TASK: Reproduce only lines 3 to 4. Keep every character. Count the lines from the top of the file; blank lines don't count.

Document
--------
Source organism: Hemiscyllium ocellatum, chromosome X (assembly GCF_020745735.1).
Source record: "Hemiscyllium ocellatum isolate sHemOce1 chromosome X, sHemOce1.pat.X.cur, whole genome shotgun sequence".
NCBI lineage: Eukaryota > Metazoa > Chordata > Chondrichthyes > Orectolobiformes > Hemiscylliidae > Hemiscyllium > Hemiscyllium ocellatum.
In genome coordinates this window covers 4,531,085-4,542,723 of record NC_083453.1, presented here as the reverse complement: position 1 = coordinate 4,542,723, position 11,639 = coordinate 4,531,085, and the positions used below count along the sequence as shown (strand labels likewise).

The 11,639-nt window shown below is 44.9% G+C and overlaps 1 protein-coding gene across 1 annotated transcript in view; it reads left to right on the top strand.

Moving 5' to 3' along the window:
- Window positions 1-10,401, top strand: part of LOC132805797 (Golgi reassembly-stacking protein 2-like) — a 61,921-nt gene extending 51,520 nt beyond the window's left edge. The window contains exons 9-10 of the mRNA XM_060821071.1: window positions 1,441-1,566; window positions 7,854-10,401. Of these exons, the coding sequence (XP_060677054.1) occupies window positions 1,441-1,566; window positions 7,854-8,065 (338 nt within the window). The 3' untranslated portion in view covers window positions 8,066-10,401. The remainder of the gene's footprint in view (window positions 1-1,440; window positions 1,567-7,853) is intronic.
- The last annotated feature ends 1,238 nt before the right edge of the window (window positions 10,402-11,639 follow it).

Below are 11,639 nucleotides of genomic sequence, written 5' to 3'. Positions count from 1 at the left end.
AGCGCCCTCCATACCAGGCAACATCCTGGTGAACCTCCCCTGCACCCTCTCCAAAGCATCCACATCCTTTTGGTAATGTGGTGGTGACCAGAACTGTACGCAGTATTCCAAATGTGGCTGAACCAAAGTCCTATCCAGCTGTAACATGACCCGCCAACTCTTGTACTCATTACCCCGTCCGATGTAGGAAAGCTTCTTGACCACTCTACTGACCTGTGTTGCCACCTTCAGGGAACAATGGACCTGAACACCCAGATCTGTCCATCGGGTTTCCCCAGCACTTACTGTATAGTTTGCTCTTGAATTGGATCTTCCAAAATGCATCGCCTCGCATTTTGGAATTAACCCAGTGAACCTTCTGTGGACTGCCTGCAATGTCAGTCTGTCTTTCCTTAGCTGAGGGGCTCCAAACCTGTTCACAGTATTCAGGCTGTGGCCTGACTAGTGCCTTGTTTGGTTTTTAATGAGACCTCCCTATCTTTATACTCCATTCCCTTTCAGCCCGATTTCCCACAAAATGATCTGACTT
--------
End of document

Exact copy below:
NCBI lineage: Eukaryota > Metazoa > Chordata > Chondrichthyes > Orectolobiformes > Hemiscylliidae > Hemiscyllium > Hemiscyllium ocellatum.
In genome coordinates this window covers 4,531,085-4,542,723 of record NC_083453.1, presented here as the reverse complement: position 1 = coordinate 4,542,723, position 11,639 = coordinate 4,531,085, and the positions used below count along the sequence as shown (strand labels likewise).